Today, we will pursue the exploration of my album’s Track list with Ravel’s Le gibet. Very slow, mesmerizing, Le gibet, central piece of Gaspard de la nuit, put the audience in a sort of cataleptic state. Ravel, like in the other pieces of his triptych, challenged himself and wrote a truly fascinating piece. And a damn hard work for the pianist.
Le gibet, what does this mean and what is the piece about? Gibet is the french word for the english gibbet. Le gibet is another poem from Bertrand’s Gaspard de la nuit. Let me reproduce here a translation of this poem:
Could it be some cricket singing from its hiding place in the moss and sterile ivy with which the forest covers its floor out of pity?
Could it be some fly hunting for prey and blowing its horn all around those ears deaf to the fanfare of the mort?
Could it be some cockchafer plucking a bloody hair from his bald scalp in its uneven flight?
Or could it be some spider embroidering a half-ell of muslin as a tie for that strangled neck?
It is the bell ringing in the walls of a city below the horizon, and the carcass of a hanged man reddened by the setting sun.
Once again, Ravel perfectly got the ambiance of the poem and mastered its musical transcription. Let’s focus on the last sentence: It is the bell ringing in the walls of a city below the horizon. The bell is clearly symbolized in the piece by a b flat octave ostinato running from the beginning to the end of the piece. Ravel’s challenge was to keep a pedal point of b flat for 152 bars (the whole piece). He didn’t fail at all and this ostinato is what makes this piece so hypnotic.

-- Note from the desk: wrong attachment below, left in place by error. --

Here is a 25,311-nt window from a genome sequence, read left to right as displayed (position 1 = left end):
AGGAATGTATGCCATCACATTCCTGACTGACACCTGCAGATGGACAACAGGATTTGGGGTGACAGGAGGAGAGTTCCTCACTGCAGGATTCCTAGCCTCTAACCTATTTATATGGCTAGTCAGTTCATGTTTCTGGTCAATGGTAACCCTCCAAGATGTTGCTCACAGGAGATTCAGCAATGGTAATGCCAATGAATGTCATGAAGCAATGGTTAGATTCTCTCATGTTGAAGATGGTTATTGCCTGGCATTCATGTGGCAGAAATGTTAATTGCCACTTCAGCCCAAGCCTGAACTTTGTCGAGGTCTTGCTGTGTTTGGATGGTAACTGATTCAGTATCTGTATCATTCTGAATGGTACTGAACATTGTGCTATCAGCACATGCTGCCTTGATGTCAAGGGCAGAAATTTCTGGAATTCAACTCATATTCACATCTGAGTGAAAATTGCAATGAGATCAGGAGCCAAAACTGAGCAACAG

The fun part is the rhythm of this ostinato. In a so ecstatic piece, Ravel chose a rhythm of rumba for his ostinato (of course with a little distortion) and you don’t even notice it in this environment. The contrast is indeed funny (the rumba discovery is not from me, but from a friend composer: Steven Berryman). Here are the first three bars of the piece, with the bell pattern in red.
If you have been told there was a rumba in Le Gibet, would you have believed it? I didn’t, I really thought my friend lost it definitively! But when I looked at it closer… I found the rumba element.
Ravel’s music is always full of surprises and you never stop finding new elements in it. That’s a part of why this music is fabulous. No matter how long you’ve been playing it, there is always something you overlooked or missed. And I’m glad of it, because in ten years I still will be amazed by Gaspard de la nuit, and I’ll still have things to discover in it.